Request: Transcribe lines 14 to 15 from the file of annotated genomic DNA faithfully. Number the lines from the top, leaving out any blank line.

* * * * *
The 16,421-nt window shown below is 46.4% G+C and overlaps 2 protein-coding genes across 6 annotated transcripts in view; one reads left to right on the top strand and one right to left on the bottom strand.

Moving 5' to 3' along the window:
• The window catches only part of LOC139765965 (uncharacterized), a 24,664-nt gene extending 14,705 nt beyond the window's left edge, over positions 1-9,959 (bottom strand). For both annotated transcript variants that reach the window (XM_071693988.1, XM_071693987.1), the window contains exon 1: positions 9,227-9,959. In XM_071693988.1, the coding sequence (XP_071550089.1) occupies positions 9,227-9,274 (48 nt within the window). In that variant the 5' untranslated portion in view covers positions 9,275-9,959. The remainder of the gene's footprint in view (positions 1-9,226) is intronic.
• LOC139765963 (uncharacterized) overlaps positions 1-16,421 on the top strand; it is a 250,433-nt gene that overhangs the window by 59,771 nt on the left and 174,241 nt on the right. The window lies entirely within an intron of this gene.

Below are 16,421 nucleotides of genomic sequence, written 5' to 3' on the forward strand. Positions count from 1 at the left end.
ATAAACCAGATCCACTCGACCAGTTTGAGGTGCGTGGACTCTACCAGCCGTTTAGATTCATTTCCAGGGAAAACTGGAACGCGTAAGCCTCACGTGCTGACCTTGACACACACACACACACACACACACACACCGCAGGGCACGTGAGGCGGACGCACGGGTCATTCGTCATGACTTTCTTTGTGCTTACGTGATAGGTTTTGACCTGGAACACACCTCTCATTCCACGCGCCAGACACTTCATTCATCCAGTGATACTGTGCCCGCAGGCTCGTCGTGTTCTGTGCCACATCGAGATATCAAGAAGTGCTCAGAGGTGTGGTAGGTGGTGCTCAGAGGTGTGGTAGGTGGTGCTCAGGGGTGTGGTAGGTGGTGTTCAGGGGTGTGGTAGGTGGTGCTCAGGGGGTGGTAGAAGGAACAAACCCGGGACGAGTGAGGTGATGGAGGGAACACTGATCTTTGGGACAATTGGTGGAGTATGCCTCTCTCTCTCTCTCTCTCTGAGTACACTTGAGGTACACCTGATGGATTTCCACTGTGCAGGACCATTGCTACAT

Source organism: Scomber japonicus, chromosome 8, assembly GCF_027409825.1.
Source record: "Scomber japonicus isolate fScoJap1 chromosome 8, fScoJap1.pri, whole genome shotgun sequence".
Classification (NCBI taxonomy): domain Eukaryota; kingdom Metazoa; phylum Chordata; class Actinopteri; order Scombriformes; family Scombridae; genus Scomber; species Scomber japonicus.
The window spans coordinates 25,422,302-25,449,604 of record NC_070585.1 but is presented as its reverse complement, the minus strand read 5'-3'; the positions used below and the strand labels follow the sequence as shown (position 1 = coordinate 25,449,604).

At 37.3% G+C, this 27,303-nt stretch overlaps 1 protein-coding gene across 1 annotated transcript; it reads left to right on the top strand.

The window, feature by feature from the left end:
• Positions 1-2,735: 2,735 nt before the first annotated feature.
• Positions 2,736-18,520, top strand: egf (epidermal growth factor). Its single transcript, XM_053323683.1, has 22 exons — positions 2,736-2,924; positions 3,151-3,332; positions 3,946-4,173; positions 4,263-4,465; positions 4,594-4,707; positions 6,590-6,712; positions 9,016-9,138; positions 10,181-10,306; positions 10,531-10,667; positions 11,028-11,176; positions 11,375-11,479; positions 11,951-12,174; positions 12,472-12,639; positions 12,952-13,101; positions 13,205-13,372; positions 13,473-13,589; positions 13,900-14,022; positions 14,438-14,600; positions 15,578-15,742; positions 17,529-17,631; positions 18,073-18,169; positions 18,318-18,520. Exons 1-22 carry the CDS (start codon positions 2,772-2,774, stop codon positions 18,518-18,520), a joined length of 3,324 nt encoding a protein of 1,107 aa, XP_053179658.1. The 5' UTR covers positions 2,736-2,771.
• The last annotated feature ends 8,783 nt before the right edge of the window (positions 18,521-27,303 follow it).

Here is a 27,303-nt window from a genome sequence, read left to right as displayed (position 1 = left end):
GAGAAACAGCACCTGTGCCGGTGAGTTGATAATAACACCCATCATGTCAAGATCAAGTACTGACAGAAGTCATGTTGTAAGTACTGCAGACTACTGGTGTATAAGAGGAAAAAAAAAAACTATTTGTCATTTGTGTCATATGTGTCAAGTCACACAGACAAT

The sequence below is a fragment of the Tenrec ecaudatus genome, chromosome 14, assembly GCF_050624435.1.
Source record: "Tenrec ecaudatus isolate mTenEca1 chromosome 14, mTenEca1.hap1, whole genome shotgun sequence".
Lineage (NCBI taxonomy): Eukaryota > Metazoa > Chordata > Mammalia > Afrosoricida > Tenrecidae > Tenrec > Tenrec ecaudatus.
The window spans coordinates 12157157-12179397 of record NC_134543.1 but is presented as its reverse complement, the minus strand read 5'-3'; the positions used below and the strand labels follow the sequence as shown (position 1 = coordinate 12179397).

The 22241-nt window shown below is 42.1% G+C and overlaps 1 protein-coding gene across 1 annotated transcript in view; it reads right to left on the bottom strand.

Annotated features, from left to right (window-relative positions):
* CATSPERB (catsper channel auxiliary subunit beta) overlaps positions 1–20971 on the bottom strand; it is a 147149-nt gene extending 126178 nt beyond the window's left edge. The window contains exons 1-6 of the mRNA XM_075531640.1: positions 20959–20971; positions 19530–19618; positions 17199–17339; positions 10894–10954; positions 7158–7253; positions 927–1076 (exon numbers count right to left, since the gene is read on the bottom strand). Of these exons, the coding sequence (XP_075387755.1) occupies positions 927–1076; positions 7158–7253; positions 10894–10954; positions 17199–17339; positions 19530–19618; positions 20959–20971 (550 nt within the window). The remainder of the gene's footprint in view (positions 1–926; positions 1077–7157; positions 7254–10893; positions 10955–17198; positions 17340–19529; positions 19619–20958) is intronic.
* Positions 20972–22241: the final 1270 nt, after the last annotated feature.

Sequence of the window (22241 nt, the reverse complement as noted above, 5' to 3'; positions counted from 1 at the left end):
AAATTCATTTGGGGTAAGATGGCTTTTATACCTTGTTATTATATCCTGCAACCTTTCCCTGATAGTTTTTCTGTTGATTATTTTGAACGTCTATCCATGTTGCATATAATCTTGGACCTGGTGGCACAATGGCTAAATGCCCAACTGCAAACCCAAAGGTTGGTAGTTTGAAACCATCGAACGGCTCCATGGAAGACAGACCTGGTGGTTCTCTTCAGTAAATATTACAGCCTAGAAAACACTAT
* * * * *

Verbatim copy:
• Positions 2,736-18,520, top strand: egf (epidermal growth factor). Its single transcript, XM_053323683.1, has 22 exons — positions 2,736-2,924; positions 3,151-3,332; positions 3,946-4,173; positions 4,263-4,465; positions 4,594-4,707; positions 6,590-6,712; positions 9,016-9,138; positions 10,181-10,306; positions 10,531-10,667; positions 11,028-11,176; positions 11,375-11,479; positions 11,951-12,174; positions 12,472-12,639; positions 12,952-13,101; positions 13,205-13,372; positions 13,473-13,589; positions 13,900-14,022; positions 14,438-14,600; positions 15,578-15,742; positions 17,529-17,631; positions 18,073-18,169; positions 18,318-18,520. Exons 1-22 carry the CDS (start codon positions 2,772-2,774, stop codon positions 18,518-18,520), a joined length of 3,324 nt encoding a protein of 1,107 aa, XP_053179658.1. The 5' UTR covers positions 2,736-2,771.
• The last annotated feature ends 8,783 nt before the right edge of the window (positions 18,521-27,303 follow it).